Oklahoma, North Carolina, and Florida are not unique. Arizona, Georgia, Nevada, and Texas are others that are seeing a strong case growth in June. Part of the problem may be that these states fared fairly well early in the pandemic, which made them overly confident about their ability to survive COVID-19. They may have regarded social distancing as a burden they carried to benefit other people, particularly those in hard-hit areas of the Northeast. As a result, it is increasingly evident they reopened too early.
In addition, these states were carried by Trump in 2016, who is likely to still have substantial influence on behavior, ranging from whether to wear a mask to how seriously the threat from the virus remains.
This brings us to the question of what lies ahead for Milwaukee and Wisconsin. Wisconsin has succeeded in bringing down both the rate of infections (to a little over 300 per day) and deaths (around 8 per day), as the next chart shows. But the state has lost a bit of ground in the last week or so. Hopefully, this is just a blip and we will become more expert in separating physically while going about our business.
Epidemiologists refer to Rt values as a measure of how fast a virus is spreading. It gives the number of people on average who become infected by an infectious person. If Rt is above 1.0, the virus will spread and the higher the value the more quickly. If below 1.0, the virus will shrink.
The chart below shows the Rt values over time for Wisconsin calculated by one model. Notice that for much of April and May the value was slightly negative, suggesting that infection rates were on track to gradually decline. In June, Rt became slightly positive, implying that infections will grow, if nothing else changes.
The effect of the protests on the pandemic is still a concern; hopefully the widespread use of masks, the fact that demonstrations were held outdoors, and the youthfulness of many of the protestors will keep the virus from spreading.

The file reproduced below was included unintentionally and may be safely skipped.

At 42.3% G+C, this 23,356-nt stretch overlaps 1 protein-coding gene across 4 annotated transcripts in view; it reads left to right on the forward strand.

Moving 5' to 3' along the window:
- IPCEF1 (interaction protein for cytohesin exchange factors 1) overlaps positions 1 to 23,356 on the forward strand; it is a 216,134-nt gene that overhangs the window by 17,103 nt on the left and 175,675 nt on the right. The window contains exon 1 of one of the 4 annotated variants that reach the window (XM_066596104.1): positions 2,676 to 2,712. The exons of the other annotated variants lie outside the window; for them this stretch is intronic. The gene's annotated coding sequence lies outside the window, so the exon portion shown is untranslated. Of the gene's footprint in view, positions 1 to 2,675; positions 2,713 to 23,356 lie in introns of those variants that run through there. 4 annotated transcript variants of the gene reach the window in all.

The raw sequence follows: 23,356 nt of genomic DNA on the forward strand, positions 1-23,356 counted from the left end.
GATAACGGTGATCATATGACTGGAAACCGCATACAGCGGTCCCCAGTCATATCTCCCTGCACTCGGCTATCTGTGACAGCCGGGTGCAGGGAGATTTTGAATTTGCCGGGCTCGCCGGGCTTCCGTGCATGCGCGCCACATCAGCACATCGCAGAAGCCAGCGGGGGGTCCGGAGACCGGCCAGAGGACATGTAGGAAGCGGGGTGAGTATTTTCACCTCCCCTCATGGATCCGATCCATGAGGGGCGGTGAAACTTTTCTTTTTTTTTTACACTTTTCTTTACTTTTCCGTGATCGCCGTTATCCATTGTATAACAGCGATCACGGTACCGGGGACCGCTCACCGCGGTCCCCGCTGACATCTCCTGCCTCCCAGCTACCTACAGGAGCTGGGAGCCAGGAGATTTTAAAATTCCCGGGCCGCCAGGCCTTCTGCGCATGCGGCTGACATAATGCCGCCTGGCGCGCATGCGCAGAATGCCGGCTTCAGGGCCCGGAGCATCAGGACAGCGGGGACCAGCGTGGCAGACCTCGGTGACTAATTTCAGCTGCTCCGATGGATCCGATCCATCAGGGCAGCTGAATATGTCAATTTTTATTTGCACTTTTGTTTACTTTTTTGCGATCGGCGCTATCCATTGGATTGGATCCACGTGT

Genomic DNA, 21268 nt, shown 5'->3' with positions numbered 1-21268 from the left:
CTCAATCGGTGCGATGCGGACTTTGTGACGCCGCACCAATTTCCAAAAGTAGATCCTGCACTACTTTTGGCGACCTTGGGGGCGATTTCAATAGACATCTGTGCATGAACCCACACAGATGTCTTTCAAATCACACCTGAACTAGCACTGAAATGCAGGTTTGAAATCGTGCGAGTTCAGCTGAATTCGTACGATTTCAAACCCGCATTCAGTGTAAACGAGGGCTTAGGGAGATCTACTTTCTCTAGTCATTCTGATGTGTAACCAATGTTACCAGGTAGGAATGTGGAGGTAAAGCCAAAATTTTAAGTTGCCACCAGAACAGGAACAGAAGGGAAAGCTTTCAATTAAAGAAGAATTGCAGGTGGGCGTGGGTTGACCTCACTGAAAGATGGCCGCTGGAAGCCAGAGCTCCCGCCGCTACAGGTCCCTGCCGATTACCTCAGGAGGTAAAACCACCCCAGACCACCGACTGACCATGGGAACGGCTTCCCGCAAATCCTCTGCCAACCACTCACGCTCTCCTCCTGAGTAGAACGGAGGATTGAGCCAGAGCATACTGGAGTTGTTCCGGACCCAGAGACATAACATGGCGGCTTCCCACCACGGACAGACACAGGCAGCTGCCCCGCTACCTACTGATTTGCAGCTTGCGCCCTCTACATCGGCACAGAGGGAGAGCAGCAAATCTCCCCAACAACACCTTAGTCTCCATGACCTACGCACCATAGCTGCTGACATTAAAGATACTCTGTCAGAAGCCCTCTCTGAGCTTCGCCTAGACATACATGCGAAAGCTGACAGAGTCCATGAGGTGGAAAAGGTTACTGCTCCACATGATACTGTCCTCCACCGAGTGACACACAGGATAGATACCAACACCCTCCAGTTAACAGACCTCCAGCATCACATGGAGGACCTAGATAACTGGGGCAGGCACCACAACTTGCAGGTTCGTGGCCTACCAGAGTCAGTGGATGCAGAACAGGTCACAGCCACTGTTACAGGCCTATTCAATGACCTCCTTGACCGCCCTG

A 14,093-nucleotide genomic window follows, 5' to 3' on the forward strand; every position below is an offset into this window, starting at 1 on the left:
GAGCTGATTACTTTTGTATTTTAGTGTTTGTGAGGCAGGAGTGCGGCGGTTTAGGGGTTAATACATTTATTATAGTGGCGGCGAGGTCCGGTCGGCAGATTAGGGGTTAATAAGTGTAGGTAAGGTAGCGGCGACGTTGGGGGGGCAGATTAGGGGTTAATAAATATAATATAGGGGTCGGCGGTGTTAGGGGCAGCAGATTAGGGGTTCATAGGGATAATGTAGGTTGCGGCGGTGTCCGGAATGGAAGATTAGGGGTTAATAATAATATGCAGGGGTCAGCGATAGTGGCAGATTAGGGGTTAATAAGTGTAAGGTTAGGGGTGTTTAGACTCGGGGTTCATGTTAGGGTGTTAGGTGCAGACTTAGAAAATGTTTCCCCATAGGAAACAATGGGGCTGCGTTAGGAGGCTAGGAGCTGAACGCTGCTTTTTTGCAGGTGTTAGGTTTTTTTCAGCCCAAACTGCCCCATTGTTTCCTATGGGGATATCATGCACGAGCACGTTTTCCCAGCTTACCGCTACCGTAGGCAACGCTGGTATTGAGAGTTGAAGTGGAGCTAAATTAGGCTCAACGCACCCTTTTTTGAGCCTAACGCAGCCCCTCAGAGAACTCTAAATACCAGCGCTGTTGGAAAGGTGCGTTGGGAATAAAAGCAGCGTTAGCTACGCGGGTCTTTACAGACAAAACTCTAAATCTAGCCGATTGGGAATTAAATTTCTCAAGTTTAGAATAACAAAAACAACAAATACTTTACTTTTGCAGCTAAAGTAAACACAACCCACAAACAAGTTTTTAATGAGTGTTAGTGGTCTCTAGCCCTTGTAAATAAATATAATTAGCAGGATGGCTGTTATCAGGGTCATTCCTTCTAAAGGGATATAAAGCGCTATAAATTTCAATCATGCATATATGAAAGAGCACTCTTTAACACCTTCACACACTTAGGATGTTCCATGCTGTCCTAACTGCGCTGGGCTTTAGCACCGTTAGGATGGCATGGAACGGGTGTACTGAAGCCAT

Another concern is that the state Supreme Court’s ruling essentially gutting the provisions in state law allowing the state health department to issue shutdown orders in the event of a health emergency will leave Wisconsin with few effective tools if the pandemic returns in force. COVID-19 is still out there, waiting for an opportunity.
More about the Coronavirus Pandemic
- Milwaukee County Announces New Policies Related to COVID-19 Pandemic - County Executive David Crowley - May 9th, 2023
- DHS Details End of Emergency COVID-19 Response - Wisconsin Department of Health Services - Apr 26th, 2023
- Milwaukee Health Department Announces Upcoming Changes to COVID-19 Services - City of Milwaukee Health Department - Mar 17th, 2023
- Fitzgerald Applauds Passage of COVID-19 Origin Act - U.S. Rep Scott Fitzgerald - Mar 10th, 2023
- DHS Expands Free COVID-19 Testing Program - Wisconsin Department of Health Services - Feb 10th, 2023
- MKE County: COVID-19 Hospitalizations Rising - Graham Kilmer - Jan 16th, 2023
- Not Enough Getting Bivalent Booster Shots, State Health Officials Warn - Gaby Vinick - Dec 26th, 2022
- Nearly All Wisconsinites Age 6 Months and Older Now Eligible for Updated COVID-19 Vaccine - Wisconsin Department of Health Services - Dec 15th, 2022
- City of Milwaukee Bi-Weekly COVID-19 Update - City of Milwaukee Health Department - Dec 9th, 2022
- MKE County: COVID-19 Disease Burden Remains Stable - Graham Kilmer - Nov 25th, 2022
Read more about Coronavirus Pandemic here
GOP-Backed Legislation Could Worsen Gun Violence EpidemicOct 21st, 2021 by Bruce Thompson
Why is Milwaukee’s Murder Rate Increasing?Oct 13th, 2021 by Bruce Thompson
Which Party Is Better For The Economy?Oct 8th, 2021 by Bruce Thompson
One thought on “Data Wonk: Is Less Testing for COVID-19 the Answer?”
As usual, Bruce provides us with a lot of data, as well as thoughtful analysis and explanations of what is happening!